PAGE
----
1. A Man-Made Plague

    A Man-Made Plague

    Opinion: How opioid drugmakers created the perfect ecosystem of misinformation to create the war against opioids.

    It is a calculated epidemic that has slowly tightened its grip on our nation. 

    Each city, county, tribe, individual and hospital that have filed to join the multi-district litigation and state lawsuits against drugmakers has a unique story of hurt.    

    The statistics are staggering, and far too many people can relate. 

    Unintentional overdose deaths from opioid pain relievers has quadrupled since 1999, and millions of Americans continue to initiate non-medical prescription opioid use every day. 

    The opioid crisis has transformed into a frightening fiasco at the forefront of our nation. 

    Each entity involved has a familiar article in their local newspaper: “How One Small Town is Facing the Opioid Crisis”. 

    The articles discuss combatting the epidemic, and being a small piece of the recovery puzzle—doing what a small town can to change the stigma and protect their communities. 

    However, we must stop to think: how did so many communities get caught in a war that they did not voluntarily join? Trying to combat an epidemic that has not released its grip on communities for decades is not an easy fight, but people across the nation are not giving up.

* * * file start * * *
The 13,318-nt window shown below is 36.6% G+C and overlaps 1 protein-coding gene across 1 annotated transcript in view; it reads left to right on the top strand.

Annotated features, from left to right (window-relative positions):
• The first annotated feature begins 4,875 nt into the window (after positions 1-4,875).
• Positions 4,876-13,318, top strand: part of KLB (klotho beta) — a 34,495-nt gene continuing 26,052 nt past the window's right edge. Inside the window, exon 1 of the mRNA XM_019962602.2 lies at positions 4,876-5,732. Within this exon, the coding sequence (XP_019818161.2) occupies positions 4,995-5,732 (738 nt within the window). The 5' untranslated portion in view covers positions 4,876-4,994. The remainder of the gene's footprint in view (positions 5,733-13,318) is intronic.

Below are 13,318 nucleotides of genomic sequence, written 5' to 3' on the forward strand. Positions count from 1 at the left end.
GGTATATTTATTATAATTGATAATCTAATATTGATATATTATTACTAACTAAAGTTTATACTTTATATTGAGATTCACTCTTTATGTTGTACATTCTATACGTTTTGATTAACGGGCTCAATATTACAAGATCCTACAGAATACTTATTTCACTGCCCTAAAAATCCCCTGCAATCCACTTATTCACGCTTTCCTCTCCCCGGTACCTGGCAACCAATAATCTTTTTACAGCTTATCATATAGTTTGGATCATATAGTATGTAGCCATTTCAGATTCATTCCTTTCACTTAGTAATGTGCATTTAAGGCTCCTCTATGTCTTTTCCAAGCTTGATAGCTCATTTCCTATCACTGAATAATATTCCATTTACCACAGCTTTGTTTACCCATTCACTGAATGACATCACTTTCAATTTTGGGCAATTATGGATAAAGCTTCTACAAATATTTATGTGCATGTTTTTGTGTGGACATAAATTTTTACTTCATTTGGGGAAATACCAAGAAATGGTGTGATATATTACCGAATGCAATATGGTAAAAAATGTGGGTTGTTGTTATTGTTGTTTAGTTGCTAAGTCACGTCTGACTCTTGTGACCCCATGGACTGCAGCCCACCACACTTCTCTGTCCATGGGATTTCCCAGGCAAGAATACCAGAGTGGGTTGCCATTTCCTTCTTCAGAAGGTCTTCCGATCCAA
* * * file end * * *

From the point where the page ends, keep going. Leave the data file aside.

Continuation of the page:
This war has been carried on for far too long, and there have already been far too many casualties. 

    The opioid epidemic is, in essence, a man-made plague created by the perfect ecosystem of misinformation. 

    It is now coming to light just who created this plague, and exactly how they did it.

    Manufacturers, distributors, retailers, and some complicit physicians all played a part in creating the opioid crisis, sparking the national emergency that we see played out today. 

    It was a covert mission hidden in the shadows, not seen by the public eye until it was too late. 

    Many key opioid drugmakers worked together to create this perfect ecosystem of misinformation to shelter their cause and allow their products to flourish while watching humanity die off in the process. 

    However, this was not natural selection or survival of the fittest—this was a man-made plague that wiped out a staggering number of Americans.

    This plague was a calculated marketing scheme that told the public time and time again through scientific articles and trusted physicians that opioids were not addictive, and anyone who believed they were was simply incorrect. 

    The bottom line of it all is deceptively simple.

    • Due to the drugmakers’ fraudulent marketing to doctors and the American public, innocent patients who had to take opioids for the pain from their injuries were overprescribed opioids.
    • The dosages prescribed did not last the full time length as advertised, and subsequently, individuals were prescribed more opioids and became addicted.